“I’ll have the left side of the menu,” my husband, the foodie, often says jokingly to the wait staff when he sniffs that we’ve sat down at a fine dining establishment. And then, of course, we must rank the food. “Five stars” is a rarity, given the particularly refined palate of the man I share my life with. Good thing he doesn’t let me near the kitchen.
So, as you can imagine, surprising my dear husband for an exceptional “five star” birthday experience is not an easy task. One I honestly dread every August.
But this year, the kitchen gods showed pity. It fell in my lap. Or at least the name of the place. A quick Google search and I learned that this exceptional culinary adventure required six-months to get a reservation. And, if you wanted a specific day, you had to mark your calendar and call exactly on the minute that the online reservations opened. A few minutes later, no go. Gone faster than tickets to a Harry Styles concert.
So, I bookmarked my calendar. Cleared my schedule for 10:00 am. Reminded the kitchen gods that I still needed their assistance. And, open, point and click. Bam! I won the lottery. Or at least, two seats at this supposedly fancy, very popular restaurant at 7:00 p.m. on my husband’s birthday, six months in the future.
We were the last to arrive. 7:01 on the dot. We, or shall I say I, underestimated the number of cars a Washington DC road can amass. Our table was waiting inside a small well-dressed room, part barn and part modern elegance. Twenty guests filled seven tables. Every seat was taken.
Laura, the part-owner, part-cook, hostess and manager, greeted us personally. Not quite sure how many stars my husband was already imagining, but I was impressed. The stress of the traffic was long forgotten.
Once seated, we were presented a glass of bubbly and a printed card with all seven courses. There was no left side of the menu. There wasn’t even a menu. You ate what they served you. Or you at least dared to try it and, in my case, give the rest to husband. Through the open kitchen, we watched the five employees artfully decorate twenty plates per course. Then they presented it to us, announcing foods I never heard of, couldn’t pronounce or spell.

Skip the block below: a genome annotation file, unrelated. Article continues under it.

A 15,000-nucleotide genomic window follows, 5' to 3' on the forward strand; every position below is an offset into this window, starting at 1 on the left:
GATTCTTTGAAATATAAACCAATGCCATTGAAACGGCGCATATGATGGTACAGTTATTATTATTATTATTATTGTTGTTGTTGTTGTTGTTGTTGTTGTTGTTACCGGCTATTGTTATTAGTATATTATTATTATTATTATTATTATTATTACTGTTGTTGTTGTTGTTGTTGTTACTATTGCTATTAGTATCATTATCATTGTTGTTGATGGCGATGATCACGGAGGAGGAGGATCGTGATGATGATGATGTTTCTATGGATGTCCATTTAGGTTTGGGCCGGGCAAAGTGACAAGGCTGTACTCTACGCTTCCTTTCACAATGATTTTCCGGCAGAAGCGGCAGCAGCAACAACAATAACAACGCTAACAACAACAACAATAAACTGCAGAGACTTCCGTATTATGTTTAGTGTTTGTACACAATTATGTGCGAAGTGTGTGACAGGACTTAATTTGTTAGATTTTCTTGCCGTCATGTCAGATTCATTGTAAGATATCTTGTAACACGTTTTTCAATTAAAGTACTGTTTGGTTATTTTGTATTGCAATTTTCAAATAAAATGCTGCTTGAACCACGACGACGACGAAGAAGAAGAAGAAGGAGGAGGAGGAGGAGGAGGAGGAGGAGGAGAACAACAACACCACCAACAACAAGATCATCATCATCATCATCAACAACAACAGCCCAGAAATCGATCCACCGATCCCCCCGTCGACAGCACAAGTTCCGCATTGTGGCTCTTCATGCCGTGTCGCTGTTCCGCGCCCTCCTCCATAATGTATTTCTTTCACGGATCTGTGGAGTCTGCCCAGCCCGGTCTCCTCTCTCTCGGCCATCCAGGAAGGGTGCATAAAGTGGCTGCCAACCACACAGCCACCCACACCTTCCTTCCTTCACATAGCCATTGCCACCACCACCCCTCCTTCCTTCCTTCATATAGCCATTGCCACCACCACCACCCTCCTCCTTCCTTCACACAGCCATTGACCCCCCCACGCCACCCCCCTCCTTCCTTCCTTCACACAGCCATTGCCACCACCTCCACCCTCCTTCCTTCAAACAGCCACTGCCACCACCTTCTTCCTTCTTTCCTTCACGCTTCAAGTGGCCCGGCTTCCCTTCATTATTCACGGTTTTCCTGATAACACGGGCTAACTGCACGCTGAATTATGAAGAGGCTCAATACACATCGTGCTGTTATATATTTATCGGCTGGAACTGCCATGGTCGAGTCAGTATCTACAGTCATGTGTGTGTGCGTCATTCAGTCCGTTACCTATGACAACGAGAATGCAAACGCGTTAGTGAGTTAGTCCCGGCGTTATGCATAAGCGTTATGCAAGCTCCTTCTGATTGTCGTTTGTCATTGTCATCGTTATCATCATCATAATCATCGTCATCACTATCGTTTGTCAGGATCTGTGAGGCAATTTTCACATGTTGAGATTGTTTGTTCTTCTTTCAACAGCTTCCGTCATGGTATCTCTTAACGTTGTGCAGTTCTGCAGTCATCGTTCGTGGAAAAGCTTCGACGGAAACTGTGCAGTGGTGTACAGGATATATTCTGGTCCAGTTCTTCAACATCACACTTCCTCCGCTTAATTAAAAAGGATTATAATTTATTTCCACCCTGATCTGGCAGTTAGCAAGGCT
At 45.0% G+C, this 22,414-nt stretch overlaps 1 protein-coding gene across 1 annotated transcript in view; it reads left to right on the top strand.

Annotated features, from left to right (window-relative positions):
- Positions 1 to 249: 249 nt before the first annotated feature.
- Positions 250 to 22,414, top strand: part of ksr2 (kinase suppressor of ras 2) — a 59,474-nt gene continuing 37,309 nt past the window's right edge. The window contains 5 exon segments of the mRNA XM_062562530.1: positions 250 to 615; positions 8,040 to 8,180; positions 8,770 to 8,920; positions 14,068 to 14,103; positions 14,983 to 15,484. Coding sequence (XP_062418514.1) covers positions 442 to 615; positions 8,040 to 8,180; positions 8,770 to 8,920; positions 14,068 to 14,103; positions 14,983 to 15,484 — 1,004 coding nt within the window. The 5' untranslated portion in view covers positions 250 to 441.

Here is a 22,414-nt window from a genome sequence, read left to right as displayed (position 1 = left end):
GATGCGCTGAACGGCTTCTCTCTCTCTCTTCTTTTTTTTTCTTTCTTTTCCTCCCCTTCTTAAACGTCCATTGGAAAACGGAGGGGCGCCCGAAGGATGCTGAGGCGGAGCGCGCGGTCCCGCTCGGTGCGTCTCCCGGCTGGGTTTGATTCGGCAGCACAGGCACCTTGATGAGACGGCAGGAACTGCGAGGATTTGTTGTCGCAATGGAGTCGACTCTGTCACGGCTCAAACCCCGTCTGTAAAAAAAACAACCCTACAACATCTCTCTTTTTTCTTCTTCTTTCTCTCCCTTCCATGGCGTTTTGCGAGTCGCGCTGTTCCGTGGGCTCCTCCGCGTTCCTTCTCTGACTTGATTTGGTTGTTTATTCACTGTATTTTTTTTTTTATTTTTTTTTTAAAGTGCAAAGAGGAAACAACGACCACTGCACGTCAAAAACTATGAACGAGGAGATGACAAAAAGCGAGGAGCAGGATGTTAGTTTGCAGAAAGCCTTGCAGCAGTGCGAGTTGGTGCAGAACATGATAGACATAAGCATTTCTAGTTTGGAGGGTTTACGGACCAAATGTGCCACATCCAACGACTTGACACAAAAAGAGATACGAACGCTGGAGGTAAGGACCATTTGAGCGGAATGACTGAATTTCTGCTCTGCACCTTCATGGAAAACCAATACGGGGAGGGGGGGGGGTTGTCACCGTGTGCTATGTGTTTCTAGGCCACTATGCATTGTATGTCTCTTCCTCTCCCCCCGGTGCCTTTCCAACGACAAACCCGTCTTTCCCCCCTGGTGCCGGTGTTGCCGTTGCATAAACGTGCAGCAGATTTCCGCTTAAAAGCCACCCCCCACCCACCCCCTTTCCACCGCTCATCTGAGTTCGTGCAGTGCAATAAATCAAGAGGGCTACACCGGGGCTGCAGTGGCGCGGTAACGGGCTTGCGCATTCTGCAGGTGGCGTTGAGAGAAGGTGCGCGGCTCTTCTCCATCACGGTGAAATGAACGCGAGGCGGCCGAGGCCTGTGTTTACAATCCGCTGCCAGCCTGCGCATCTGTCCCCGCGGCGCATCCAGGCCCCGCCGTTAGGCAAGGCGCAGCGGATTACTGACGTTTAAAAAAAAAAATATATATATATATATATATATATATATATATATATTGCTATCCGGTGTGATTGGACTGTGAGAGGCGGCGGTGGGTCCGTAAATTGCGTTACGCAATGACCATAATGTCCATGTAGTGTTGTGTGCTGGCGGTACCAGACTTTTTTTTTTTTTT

Three hours later, my husband pushed back from the table and declared it to be one of the best culinary adventures of his life. I was just happy it ranked higher than last year’s birthday meal.
As we headed home, the traffic showed up again. This time for road construction. But I chose not to care. My stomach was full and my heart fuller. I was busy reflecting on the dining experience we just underwent.
Although an uncommon event, such pomp and circumstance, it reflects accurately our lives. We work hard to get a seat at the table. Most arrive to some form of celebration, even if lacking a name tag in fancy calligraphy. We don’t get the menu upfront, but courses are numbered, and the portions limited. Some dishes are better than others. Some we’d rather not have at all. Some we try, some we share, others we devour. But as the kitchen closes and the candles burn low, we hopefully push back from the table and say “it was well.”
So much for ordering the left side of the menu. Or, even finding the all-you-can-eat-buffet. We don’t get to tell life that we want the sweet and not the sour. The good and not the bad. Rather, we are served what is cooked, all seven courses. Things we didn’t expect, didn’t know existed, can’t pronounce or even spell.
I wish it were different. That life was all joy without the suffering. Seems like a design flaw if you ask me. But what I can say is that even though some bites of our seven-course meal were preferable to others, the entirety of the meal was remarkable. Five-star quality. We walked away satisfied.
If only we could go back and do it again.